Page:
As the Roman Empire slowly collapsed, western Europe was ripped apart by warring tribes such as the Huns, the Goths, the Vandals, the Lombards, the Saxons and the Franks. But under the rule of Charlemagne, the Franks conquered an empire that covered much of western and central Europe. Charlemagne’s reign revived some of the political and cultural glories of the former Roman Empire and he is regarded as the most influential king in Europe in the Middle Ages.
Charlemagne (Charles the Great) was born in Aachen (Aix-la-Chapelle) in ad 748. He was the son of Pepin the Short, who had become the king of the Franks in 751. Pepin was a Christian and fought many battles to support the Pope and the Roman Catholic Church. When Pepin died in 768, Charlemagne and his brother, Carloman, jointly inherited their father’s titles and lands. After Carloman died in 771, Charlemagne became the sole king of the Franks. His territories covered most of present-day France and Switzerland and part of Germany.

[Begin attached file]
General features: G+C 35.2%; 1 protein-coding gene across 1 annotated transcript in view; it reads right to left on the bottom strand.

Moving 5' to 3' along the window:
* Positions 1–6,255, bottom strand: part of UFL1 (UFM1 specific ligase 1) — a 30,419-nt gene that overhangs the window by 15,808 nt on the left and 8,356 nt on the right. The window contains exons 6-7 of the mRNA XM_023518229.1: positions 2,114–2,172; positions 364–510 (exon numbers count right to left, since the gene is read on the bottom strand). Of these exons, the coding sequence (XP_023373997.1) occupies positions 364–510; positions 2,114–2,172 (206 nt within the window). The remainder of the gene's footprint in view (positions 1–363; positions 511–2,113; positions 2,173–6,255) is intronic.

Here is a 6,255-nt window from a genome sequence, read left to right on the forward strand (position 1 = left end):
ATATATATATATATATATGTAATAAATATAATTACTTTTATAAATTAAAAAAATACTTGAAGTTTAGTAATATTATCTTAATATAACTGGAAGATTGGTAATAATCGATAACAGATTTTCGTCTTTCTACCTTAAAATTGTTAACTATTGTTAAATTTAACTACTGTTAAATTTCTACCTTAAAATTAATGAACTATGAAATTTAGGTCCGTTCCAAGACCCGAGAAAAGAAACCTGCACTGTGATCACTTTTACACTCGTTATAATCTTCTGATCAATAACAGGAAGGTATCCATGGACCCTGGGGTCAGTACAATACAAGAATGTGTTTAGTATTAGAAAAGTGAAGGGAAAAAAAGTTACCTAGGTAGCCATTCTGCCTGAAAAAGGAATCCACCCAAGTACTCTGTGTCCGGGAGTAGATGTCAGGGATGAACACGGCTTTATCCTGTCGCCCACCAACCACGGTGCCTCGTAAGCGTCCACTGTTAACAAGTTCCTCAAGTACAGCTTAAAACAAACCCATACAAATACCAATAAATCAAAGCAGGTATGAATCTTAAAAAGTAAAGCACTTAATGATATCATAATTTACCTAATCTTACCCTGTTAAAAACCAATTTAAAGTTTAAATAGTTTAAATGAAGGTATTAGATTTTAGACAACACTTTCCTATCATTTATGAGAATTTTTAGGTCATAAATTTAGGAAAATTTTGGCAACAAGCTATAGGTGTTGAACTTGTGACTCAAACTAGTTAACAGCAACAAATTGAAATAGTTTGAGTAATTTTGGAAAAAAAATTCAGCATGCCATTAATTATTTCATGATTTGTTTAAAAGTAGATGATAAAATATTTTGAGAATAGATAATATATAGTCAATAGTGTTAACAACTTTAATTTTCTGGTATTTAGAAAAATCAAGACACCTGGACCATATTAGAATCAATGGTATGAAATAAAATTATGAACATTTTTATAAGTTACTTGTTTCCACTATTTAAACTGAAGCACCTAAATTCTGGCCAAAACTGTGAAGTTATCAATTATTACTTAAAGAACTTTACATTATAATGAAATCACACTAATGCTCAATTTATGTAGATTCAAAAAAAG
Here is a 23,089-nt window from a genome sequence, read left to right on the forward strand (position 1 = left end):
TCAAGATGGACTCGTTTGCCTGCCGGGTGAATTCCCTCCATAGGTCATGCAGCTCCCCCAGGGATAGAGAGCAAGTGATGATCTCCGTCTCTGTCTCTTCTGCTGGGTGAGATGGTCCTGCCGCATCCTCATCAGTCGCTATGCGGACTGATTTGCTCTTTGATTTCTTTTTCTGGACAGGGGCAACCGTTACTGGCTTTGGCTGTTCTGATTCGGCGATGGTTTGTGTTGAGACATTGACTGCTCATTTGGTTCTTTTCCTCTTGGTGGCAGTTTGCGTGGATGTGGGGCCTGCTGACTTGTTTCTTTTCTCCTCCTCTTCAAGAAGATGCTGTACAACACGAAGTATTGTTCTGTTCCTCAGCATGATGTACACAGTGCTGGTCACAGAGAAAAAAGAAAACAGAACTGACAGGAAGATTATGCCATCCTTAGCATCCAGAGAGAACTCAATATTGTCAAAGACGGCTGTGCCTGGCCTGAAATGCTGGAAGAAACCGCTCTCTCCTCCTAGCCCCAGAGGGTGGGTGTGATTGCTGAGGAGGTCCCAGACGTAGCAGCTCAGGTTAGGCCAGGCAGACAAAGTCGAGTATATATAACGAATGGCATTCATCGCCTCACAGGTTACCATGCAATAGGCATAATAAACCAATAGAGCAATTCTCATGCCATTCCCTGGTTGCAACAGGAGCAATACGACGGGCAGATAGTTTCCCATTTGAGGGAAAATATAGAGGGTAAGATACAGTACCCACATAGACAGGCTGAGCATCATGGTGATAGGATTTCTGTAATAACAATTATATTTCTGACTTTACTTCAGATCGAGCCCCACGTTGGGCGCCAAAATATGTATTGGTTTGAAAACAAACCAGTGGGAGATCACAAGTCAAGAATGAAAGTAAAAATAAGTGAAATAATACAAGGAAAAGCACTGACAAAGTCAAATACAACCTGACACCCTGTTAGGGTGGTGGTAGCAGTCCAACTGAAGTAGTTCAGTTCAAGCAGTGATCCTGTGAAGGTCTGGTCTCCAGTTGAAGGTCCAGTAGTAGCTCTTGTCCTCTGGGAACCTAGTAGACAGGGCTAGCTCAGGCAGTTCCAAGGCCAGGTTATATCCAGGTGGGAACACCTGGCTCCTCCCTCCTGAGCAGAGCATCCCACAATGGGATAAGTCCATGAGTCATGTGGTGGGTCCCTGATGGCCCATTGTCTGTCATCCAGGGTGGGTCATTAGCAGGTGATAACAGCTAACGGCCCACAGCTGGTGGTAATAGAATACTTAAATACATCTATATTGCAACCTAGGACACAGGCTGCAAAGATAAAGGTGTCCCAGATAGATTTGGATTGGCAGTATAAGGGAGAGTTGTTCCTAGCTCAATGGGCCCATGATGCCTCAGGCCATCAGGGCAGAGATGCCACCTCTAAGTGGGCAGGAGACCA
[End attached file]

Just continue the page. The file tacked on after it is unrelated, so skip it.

The following year Charlemagne invaded Italy to help the Pope fight the Lombards. The grateful Pope appointed him King of the Lombards and Protector of Rome. In 775 Charlemagne began a campaign to defeat the Saxons of northern Germany and convert them to Christianity. Three years later he fought the Muslim Arabs in Spain, although for once this campaign was unsuccessful. In the 780s Charlemagne conquered the Czechs and Slovaks, and in the 790s he defeated and conquered the pagan Avar Empire in Hungary and Austria.
Charlemagne’s achievements in extending the frontiers of Christian Europe were formally recognized in the year 800. On Christmas Day in St Peter’s Church in Rome, Pope Leo III crowned Charlemagne Emperor of the Romans.
Charlemagne was not just a great warrior; he wanted to encourage the arts and learning. He built schools and churches, and invited the cleverest scholars in Europe to visit his court. Charlemagne had several palaces and cathedrals built, and they were all richly decorated by Frankish artists. He also made a number of reforms to government. Charlemagne commanded that the same coins were used throughout his lands, and unified the laws of his empire.
Charlemagne died in 814 and was buried in Aachen. His empire lasted until 843 when it was split by his grandsons into three parts. But his rule had a lasting influence on European life. He had united the Christian lands of western Europe and firmly established the power of the Roman Catholic Church.